However, this argument assumes that voters that align with the RCM would have supported the main opposition. But there are other possibilities: that they would have voted for Buhari, any other party, or not voted at all. In these cases, the movement has the opposite effect of consolidating support behind a third force, giving a third party a fighting chance.
A Matter of Motives
The emergence of the Obasanjo-led Coalition for Nigeria Movement (CNM) also raises questions about RCM's agenda. Both groups present themselves as a forum for all Nigerians and a means to combat poor leadership, and they have been spearheaded by people who once served in office: Obasanjo as a president and Ezekwesili as a minister in his cabinet. While details of CNM's plan for action have not yet emerged, speculation abounds about attempts to win over APC and PDP members and its eventual evolution into a political party; these are fueled by the view that CNM is a mere proxy for Obasanjo's desire to wield political influence. Viewed through the same lens, RCM is not revolutionary but part of a familiar pattern of Nigerian personality politics. How can a movement driven by past leaders possibly upend the same power structure that they once benefited from?
While this is a valid concern, we cannot ignore the reality that grassroots movements rarely garner sufficient attention without the backing of a prominent public figure. For now, what sets RCM apart is its aim to focus primarily on the content of candidates' campaigns and the quality of their ideas. A litmus test for the purity of its motives will be how strictly it adheres to this objective. And if RCM successfully shifts the political conversation from "who is who" to "what will be done and how", then the identity of its founder should also become secondary.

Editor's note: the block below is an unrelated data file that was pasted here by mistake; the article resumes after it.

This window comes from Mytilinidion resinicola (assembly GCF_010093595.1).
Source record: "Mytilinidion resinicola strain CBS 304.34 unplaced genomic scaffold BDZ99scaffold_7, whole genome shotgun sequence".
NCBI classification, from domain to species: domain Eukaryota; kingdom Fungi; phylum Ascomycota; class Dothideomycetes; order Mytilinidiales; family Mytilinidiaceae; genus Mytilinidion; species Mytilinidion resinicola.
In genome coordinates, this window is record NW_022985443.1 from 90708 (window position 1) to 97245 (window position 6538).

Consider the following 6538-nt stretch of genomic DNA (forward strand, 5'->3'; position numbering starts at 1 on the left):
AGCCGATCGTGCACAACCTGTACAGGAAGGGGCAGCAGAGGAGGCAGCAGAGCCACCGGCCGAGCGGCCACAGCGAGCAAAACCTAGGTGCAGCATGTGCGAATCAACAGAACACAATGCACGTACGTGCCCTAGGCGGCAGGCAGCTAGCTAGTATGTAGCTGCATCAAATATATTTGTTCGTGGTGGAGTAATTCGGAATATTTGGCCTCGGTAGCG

The Candidate Conundrum
The flaw in RCM's plans is that its success depends on something it cannot control: the existence of competent leaders willing to stand for election. The movement intends to design Leadership Assessment Tools to help Nigerians judge candidates' qualifications for office. But what if no one measures up?
One could argue that RCM's existence alone could influence people who would otherwise have opted out. Citizens who are unlikely to be selected for candidacy on APC or PDP platforms may now take a chance with a third party because they believe they can garner support from RCM based not on their personalities but their policy proposals. And even if this does not happen, the movement would be doing us a favour by pointing out a serious deficiency in our political landscape.
Furthermore, although (and perhaps, because) we tend to focus primarily on presidential and governorship elections, RCM stands to have the greatest impact on National and State Houses of Assembly. In absolute numbers, the margin of votes needed to elect a house representative or senator is much lower than you would need to swing a governorship election. Therefore, a critical mass of RCM voters in several constituencies could make a dent in the legislative arm. This could help to weed out poorly qualified legislators who would have scaled through on party affiliation alone. However, with such a large number of seats to consider, the movement will have to juggle coverage and impact. It will also need to extend its activities beyond online activism and gain more clout on the ground.
The danger remains that if the quest for credible candidates proves fruitless, the result will not be more political action. Nigerians may despair of change ever happening at all, creating a self-fulfilling prophecy that leaves us worse off than where we started.